Best Supporting Actor 1950

1927/28 through 1997

Best Supporting Actor 1950

Jeff Chandler - Broken Arrow
0
No votes
Edmund Gwenn - Mister 880
0
No votes
Sam Jaffe - The Asphalt Jungle
0
No votes
George Sanders - All About Eve
16
84%
Erich von Stroheim - Sunset Boulevard
3
16%
 
Total votes: 19

Mister Tee
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Re: Best Supporting Actor 1950

Postby Mister Tee » Fri Jan 13, 2012 12:56 am

In brief, trying to catch up here:

Mr. 880 is a trifle; another Edmund Gwenn nomination for a role that's closer to lead. Endearing enough, but not a patch on his Kris Kringle.

I agree with the general feeling that Jeff Chandler's nomination was an early instance of Academy political correctness. Broken Arrow isn't a bad movie, but Chandler doesn't have all that much to do besides project a profile.

I enjoy The Asphalt Jungle quite a bit. Sam Jaffe is another borderline lead -- or maybe, like Danny Aiello decades hence, simply the most dominant presence in an ensemble piece. In any case, I'm fine with him as a nominee, but not faintly tempted to score a win for him.

The entrants from the two big films are of course the real competition. Sunset Boulevard is my prefered film of the pair, but again I agree with the consensus here: that von Stroheim brings all his resonant history into the film, but that's not quite the same thing as giving an outstanding performance.

So I, too, end up with George Sanders -- not a great actor, but a very effective performer within a certain range. And Mankiewicz provides him with one of the great, best-written characters ever conceived within that range. Oscar voters got this one right.

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Re: Best Supporting Actor 1950

Postby Sabin » Tue Jan 10, 2012 5:45 pm

I have not seen Mister 880 or Broken Arrow, so I can't vote. I'm fairly certain neither film will receive a single vote for Chandler or Gwenn, but them's the breaks. The rest are aces. I really like Sam Jaffe and The Asphalt Jungle quite a bit., although it's been quite a few years since I've seen it so I probably owe it another viewing to say for sure. He's a great character actor though.

Sunset Boulevard is interesting because there are two central performances whose performances owe a tremendous amount to their off-screen baggage: Swanson and von Stroheim, and ultimately I just don't think von Stroheim has enough to do to warrant a win. He's quite good, but his main achievement is being appropriately (which is to say) weirdly lurking. On the other hand, George Sanders' main achievement is being George Sanders and reading Mankiewicz's dialogue, but when the dialogue is this good what else could he be asked to do? And it should be said that more so than any other actor in All About Eve including Better Davis, when George Sanders is speaking Mankiewicz's dialogue, it is no longer a Mankiewicz line but a Sanders line. That's enough to warrant a win here were I to vote.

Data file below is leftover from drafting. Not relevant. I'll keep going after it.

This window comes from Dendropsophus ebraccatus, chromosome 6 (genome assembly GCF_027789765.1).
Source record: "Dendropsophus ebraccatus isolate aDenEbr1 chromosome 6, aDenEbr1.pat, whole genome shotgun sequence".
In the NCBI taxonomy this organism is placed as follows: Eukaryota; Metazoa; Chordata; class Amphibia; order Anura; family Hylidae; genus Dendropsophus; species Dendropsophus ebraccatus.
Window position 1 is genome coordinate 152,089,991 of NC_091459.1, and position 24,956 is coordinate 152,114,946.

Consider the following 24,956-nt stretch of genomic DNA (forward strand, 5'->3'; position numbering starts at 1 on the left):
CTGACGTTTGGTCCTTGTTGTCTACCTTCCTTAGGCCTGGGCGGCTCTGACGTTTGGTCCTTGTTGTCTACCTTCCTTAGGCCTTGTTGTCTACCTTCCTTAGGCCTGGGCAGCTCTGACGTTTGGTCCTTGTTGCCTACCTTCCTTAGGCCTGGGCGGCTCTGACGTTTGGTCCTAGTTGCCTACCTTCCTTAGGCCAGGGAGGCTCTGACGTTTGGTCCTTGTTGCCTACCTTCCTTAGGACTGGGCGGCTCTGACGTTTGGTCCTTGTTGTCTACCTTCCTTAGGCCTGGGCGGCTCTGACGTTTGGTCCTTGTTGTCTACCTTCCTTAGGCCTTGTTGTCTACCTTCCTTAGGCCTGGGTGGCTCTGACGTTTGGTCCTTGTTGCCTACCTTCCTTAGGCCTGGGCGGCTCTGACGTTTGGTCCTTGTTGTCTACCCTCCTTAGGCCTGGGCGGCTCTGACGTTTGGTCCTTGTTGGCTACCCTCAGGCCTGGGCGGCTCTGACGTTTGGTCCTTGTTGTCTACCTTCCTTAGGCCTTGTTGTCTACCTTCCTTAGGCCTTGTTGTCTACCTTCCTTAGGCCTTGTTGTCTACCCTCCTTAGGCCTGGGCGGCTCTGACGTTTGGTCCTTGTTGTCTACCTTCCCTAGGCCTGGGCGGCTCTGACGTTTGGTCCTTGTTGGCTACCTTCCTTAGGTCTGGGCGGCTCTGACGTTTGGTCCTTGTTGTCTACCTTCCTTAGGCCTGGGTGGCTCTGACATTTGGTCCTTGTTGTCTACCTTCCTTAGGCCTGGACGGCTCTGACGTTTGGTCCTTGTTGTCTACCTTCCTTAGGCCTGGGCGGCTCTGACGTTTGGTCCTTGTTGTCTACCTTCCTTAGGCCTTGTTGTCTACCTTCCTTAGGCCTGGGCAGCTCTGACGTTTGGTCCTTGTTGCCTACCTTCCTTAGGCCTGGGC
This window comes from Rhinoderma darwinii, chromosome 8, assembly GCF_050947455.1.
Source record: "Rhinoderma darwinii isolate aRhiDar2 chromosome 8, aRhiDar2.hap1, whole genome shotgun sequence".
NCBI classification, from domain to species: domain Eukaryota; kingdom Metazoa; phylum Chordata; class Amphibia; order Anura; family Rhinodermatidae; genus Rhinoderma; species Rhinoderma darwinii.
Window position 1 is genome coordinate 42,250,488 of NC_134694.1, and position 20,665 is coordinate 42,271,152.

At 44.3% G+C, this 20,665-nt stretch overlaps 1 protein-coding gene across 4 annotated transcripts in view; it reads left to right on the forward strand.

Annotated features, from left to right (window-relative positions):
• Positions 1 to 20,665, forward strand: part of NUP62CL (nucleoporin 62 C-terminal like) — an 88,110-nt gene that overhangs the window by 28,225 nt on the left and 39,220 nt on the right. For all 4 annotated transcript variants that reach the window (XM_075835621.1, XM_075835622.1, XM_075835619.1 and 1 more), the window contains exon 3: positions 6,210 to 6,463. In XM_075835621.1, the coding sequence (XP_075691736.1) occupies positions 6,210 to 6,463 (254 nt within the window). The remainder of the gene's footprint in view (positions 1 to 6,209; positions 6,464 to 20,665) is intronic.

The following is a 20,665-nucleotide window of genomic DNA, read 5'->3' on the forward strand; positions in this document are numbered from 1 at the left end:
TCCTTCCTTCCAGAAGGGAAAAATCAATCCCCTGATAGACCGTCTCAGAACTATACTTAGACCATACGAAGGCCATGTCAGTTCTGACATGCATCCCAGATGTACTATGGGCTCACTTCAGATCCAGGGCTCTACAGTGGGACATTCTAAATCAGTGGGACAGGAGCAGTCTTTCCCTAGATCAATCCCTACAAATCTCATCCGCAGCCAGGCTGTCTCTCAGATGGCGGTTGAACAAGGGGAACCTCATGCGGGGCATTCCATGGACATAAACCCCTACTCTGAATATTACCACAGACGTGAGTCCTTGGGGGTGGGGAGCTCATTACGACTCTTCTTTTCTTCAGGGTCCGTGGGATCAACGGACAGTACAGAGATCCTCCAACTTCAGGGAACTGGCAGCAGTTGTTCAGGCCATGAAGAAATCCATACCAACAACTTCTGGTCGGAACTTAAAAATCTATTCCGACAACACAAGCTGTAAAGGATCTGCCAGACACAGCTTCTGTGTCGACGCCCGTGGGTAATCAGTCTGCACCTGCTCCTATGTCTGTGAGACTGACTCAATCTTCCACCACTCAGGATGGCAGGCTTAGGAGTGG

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Re: Best Supporting Actor 1950

Postby ITALIANO » Tue Jan 10, 2012 5:00 pm

Facts are facts, and one of them is that Jeff Chandler was very handsome, handsome in a slightly exotic and, most importantly, non-narcissistic way, which is very unusual for an actor - this made his performances generally pleasant. Talent-wise he was never a Marlon Brando, of course, but then he never got Marlon Brando's roles. He seemed to take stardom lightly, as if he didn't really care; he was probably more intelligent than the characters he was given. But Oscars aren't given for beauty (well, sometimes they are), and Chandler's Cochise doesn't deserve it; it's the kind of role that the Academy likes though (as Ken Watanabe knows well), and back them it must have seemed revolutionary that an Indian could be portrayed in such a dignified way.